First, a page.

EVALUATION OF BREEDING RESEARCH ON RESISTANCE TO FUSARIUM OXYSPORUM IN TULIP
The percentage resistance of progenies tested as juvenile (non-flowering) bulblets in the second season was found to be correlated with that recorded for the adult bulbs, indicating that preselection is effective. As both in the juvenile and in the adult phase 'escapes' may occur, a final selection at clonal level is required.
Resistance appeared to be largely based on additive gene action. The most resistant parent cultivars showed generally high General Combining Ability (GCA)-values, i.e. that they transmit a high degree of resistance to their progenies.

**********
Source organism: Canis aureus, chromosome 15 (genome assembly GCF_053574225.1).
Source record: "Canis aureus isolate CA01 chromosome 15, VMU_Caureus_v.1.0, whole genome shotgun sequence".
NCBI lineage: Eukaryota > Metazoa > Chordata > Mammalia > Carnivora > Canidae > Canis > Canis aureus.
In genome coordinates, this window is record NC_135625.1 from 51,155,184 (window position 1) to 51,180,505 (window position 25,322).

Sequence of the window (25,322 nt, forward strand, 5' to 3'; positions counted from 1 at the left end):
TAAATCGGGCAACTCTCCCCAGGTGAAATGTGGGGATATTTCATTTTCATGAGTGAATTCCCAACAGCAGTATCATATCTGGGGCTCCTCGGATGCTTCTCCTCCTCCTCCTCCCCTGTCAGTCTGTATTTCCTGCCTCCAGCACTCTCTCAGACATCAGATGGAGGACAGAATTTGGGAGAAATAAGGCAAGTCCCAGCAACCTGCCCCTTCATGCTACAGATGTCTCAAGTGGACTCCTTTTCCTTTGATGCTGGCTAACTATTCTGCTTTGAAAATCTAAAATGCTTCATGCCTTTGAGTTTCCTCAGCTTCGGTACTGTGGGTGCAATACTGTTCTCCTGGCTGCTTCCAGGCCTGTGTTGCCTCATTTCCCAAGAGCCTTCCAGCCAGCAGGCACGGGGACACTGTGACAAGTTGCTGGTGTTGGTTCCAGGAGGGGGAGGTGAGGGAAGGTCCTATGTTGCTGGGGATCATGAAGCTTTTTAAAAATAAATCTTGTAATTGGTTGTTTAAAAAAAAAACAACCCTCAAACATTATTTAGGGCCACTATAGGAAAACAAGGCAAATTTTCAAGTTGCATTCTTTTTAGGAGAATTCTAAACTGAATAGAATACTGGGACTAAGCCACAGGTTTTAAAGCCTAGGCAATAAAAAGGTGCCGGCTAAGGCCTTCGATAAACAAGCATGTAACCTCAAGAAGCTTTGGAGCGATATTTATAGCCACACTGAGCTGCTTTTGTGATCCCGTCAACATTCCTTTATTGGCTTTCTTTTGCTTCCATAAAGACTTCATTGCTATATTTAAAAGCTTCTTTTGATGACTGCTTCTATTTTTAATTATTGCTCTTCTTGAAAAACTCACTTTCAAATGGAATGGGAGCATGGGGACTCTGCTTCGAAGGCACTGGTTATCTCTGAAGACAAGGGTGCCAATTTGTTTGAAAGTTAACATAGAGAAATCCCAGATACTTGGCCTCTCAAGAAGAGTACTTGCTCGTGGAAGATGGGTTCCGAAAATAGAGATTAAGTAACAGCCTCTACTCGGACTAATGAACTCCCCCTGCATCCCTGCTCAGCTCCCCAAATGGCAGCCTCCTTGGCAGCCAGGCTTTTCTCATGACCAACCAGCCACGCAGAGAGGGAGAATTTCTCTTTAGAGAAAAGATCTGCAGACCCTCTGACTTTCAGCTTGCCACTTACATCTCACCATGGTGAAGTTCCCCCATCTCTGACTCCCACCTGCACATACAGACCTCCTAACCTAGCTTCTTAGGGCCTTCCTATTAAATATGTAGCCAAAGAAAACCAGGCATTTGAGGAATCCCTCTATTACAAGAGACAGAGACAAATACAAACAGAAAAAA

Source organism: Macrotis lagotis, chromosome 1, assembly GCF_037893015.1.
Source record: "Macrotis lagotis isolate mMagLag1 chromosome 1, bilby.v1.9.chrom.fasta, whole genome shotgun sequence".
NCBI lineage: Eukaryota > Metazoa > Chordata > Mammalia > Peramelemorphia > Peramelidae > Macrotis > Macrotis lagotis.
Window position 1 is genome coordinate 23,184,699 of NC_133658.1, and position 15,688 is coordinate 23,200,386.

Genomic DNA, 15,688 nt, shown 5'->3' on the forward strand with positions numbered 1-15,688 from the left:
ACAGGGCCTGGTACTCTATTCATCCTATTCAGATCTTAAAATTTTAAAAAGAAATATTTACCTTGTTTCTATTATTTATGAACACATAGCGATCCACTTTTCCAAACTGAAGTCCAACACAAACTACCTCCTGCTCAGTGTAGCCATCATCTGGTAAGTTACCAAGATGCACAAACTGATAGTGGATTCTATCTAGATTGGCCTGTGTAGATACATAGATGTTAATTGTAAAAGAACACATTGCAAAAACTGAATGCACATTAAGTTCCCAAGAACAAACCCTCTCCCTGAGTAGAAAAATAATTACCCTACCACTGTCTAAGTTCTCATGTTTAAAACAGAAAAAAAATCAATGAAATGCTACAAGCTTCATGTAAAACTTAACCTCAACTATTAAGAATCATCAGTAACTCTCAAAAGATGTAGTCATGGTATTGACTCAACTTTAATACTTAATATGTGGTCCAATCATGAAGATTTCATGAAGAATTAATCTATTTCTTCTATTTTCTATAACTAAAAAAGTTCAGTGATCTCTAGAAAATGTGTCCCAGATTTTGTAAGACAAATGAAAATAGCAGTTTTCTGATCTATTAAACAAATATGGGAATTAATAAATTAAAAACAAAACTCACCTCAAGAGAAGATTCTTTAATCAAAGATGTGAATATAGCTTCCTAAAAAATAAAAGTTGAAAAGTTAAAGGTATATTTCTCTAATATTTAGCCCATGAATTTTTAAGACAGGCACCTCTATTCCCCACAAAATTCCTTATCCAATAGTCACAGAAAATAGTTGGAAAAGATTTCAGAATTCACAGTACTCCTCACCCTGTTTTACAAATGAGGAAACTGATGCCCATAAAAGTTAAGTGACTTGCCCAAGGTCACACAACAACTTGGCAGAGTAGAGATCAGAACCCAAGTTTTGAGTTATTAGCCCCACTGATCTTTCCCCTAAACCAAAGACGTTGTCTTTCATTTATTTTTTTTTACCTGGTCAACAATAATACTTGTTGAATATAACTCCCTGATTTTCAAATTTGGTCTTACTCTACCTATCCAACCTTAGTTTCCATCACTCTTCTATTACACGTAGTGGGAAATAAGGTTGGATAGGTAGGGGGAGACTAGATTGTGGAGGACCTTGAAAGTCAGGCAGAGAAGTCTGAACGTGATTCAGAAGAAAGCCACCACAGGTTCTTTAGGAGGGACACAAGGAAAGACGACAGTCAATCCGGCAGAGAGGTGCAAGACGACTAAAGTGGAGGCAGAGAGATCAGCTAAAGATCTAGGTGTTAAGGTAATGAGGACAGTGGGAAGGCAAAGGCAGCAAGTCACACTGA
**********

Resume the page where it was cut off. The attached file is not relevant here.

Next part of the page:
Because resistance is primarily based on additive gene action, the extent of resistance of a clone is mostly a reliable indication of the GCA of that genotype. For breeding on resistance, the following procedure proved to be useful: at least one of the parents must have a high degree of resistance. Only progenies which show a high level of resistance during the juvenile phase may be used for further propagation. When from clones selected in these progenies sufficient bulbs are available, a final selection for resistance should be carried out.
Fusarium resistant selections originating from this research have been released to Dutch breeders as 'half-material'. These selections are used in breeding programs, aimed at obtaining resistance of tulip to Fusarium.